## How to create a scatter plot by category [duplicate]

You can use scatter for this, but that requires having numerical values for your key1, and you won’t have a legend, as you noticed. It’s better to just use plot for discrete categories like this. For example: import matplotlib.pyplot as plt import numpy as np import pandas as pd np.random.seed(1974) # Generate Data num = … Read more

## How to add trendline to a scatter plot

as explained here With help from numpy one can calculate for example a linear fitting. # plot the data itself pylab.plot(x,y,’o’) # calc the trendline z = numpy.polyfit(x, y, 1) p = numpy.poly1d(z) pylab.plot(x,p(x),”r–“) # the line equation: print “y=%.6fx+(%.6f)”%(z[0],z[1])

## How to plot a scatter plot with a legend label for each class

Actually both linked questions provide a way how to achieve the desired result. The easiest method is to create as many scatter plots as unique classes exist and give each a single color and legend entry. import matplotlib.pyplot as plt x=[1,2,3,4] y=[5,6,7,8] classes = [2,4,4,2] unique = list(set(classes)) colors = [plt.cm.jet(float(i)/max(unique)) for i in unique] … Read more

## Color a scatter plot by Column Values

Imports and Data import numpy import pandas import matplotlib.pyplot as plt import seaborn as sns seaborn.set(style=”ticks”) numpy.random.seed(0) N = 37 _genders= [‘Female’, ‘Male’, ‘Non-binary’, ‘No Response’] df = pandas.DataFrame({ ‘Height (cm)’: numpy.random.uniform(low=130, high=200, size=N), ‘Weight (kg)’: numpy.random.uniform(low=30, high=100, size=N), ‘Gender’: numpy.random.choice(_genders, size=N) }) Update August 2021 With seaborn 0.11.0, it’s recommended to use new figure … Read more

## Setting different color for each series in scatter plot

I don’t know what you mean by ‘manually’. You can choose a colourmap and make a colour array easily enough: import numpy as np import matplotlib.pyplot as plt import matplotlib.cm as cm x = np.arange(10) ys = [i+x+(i*x)**2 for i in range(10)] colors = cm.rainbow(np.linspace(0, 1, len(ys))) for y, c in zip(ys, colors): plt.scatter(x, y, … Read more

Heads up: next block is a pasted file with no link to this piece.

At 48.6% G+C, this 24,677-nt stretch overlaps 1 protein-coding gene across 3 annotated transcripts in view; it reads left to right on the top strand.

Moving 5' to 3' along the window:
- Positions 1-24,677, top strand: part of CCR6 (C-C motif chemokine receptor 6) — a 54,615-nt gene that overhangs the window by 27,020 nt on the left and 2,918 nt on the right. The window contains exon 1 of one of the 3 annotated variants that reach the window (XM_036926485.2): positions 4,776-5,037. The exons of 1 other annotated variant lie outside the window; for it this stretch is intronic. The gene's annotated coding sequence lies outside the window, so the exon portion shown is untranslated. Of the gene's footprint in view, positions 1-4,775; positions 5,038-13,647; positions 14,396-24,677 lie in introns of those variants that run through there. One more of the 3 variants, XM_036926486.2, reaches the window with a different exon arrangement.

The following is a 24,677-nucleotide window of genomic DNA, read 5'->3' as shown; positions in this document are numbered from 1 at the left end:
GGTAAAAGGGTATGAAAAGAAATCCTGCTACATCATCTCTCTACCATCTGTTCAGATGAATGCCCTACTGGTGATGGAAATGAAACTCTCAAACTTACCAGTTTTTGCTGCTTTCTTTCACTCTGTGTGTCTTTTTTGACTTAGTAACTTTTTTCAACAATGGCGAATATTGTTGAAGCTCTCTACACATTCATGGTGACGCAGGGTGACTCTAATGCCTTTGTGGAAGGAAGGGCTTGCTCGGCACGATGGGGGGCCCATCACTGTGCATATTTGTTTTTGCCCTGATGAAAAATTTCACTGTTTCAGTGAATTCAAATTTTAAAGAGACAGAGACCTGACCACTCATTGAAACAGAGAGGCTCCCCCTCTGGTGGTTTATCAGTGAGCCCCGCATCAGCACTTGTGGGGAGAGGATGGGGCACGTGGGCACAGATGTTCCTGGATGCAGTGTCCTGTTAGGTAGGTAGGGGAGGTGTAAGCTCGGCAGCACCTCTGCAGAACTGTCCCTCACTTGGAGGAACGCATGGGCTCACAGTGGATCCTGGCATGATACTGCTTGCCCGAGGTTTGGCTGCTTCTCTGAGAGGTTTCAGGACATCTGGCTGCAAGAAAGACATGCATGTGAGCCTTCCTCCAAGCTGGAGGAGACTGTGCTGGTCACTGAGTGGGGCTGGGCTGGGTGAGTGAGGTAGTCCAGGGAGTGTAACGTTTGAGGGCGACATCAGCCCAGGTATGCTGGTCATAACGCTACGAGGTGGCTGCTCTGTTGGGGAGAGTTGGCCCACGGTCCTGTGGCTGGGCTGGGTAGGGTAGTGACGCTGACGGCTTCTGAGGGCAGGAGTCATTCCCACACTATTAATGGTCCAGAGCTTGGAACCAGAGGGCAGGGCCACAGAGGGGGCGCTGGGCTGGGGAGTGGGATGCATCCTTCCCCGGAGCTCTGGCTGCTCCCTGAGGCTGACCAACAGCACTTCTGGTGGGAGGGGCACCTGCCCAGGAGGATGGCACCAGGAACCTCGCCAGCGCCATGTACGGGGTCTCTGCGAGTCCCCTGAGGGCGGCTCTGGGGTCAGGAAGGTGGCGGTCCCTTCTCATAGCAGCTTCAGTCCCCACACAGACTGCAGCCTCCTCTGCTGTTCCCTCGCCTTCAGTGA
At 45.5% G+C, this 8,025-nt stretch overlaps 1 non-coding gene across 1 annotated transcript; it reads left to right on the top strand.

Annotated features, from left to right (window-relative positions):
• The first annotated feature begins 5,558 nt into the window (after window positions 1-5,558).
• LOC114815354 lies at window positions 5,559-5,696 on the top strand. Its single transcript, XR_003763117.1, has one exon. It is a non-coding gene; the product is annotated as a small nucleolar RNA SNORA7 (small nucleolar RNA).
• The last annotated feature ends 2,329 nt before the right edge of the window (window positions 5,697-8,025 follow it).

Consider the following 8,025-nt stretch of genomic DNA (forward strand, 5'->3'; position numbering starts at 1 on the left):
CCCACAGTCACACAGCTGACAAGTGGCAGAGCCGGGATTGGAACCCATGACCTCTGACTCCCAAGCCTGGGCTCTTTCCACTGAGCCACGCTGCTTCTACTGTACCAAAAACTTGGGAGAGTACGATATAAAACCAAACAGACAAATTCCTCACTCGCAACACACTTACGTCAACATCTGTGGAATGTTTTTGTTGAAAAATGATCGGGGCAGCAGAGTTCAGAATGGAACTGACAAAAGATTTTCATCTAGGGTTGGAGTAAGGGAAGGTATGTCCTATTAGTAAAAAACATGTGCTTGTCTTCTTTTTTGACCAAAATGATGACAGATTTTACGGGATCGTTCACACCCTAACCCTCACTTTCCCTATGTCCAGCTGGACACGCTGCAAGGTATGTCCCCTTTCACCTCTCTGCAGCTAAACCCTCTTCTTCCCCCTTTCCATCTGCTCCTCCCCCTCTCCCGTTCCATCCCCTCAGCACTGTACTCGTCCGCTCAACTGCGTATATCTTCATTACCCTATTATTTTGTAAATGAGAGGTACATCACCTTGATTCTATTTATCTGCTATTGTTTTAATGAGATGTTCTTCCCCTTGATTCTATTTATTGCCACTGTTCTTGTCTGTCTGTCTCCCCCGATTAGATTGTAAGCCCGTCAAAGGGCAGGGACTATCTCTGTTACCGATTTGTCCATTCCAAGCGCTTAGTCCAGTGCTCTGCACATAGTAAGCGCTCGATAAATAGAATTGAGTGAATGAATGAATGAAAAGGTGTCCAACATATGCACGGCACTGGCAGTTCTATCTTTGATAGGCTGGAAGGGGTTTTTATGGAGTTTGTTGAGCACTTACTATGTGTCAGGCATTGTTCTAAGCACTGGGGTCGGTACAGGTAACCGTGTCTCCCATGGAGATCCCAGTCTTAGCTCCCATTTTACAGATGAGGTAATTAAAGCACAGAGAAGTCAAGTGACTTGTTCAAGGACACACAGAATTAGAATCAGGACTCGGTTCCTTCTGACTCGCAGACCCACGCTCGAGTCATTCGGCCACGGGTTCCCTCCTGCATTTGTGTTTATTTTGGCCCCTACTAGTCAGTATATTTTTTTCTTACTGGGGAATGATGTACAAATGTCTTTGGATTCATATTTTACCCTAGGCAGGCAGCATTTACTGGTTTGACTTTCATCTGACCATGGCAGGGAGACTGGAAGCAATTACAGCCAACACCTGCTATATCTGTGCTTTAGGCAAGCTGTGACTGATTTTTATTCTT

## plot different color for different categorical levels

Imports and Sample DataFrame import matplotlib.pyplot as plt import pandas as pd import seaborn as sns # for sample data from matplotlib.lines import Line2D # for legend handle # DataFrame used for all options df = sns.load_dataset(‘diamonds’) carat cut color clarity depth table price x y z 0 0.23 Ideal E SI2 61.5 55.0 326 … Read more

## How to color scatter markers as a function of a third variable

There’s no need to manually set the colors. Instead, specify a grayscale colormap… import numpy as np import matplotlib.pyplot as plt # Generate data… x = np.random.random(10) y = np.random.random(10) # Plot… plt.scatter(x, y, c=y, s=500) # s is a size of marker plt.gray() plt.show() Or, if you’d prefer a wider range of colormaps, you … Read more

## scatter plot in jfreechart from database

This complete example creates a suitable database table in memory, queries it into a JDBCXYDataset and displays the dataset in a scatter plot. Note how the first column becomes the domain, while successive columns become individual series. import java.awt.EventQueue; import java.sql.Connection; import java.sql.Date; import java.sql.DriverManager; import java.sql.PreparedStatement; import java.sql.SQLException; import java.sql.Statement; import java.util.Calendar; import java.util.Random; … Read more

## Adding legend based on existing color series

You can create the legend handles using an empty plot with the color based on the colormap and normalization of the scatter plot. import pandas as pd import numpy as np; np.random.seed(1) import matplotlib.pyplot as plt x = [np.random.normal(5,2, size=20), np.random.normal(10,1, size=20), np.random.normal(5,1, size=20), np.random.normal(10,1, size=20)] y = [np.random.normal(5,1, size=20), np.random.normal(5,1, size=20), np.random.normal(10,2, size=20), np.random.normal(10,2, … Read more

## Get data from plot with matplotlib

Using a slightly modified version of Joe Kington’s DataCursor: import matplotlib.pyplot as plt import matplotlib.mlab as mlab import matplotlib.cbook as cbook import numpy as np def fmt(x, y): return ‘x: {x:0.2f}\ny: {y:0.2f}’.format(x = x, y = y) class DataCursor(object): # https://stackoverflow.com/a/4674445/190597 “””A simple data cursor widget that displays the x,y location of a matplotlib artist … Read more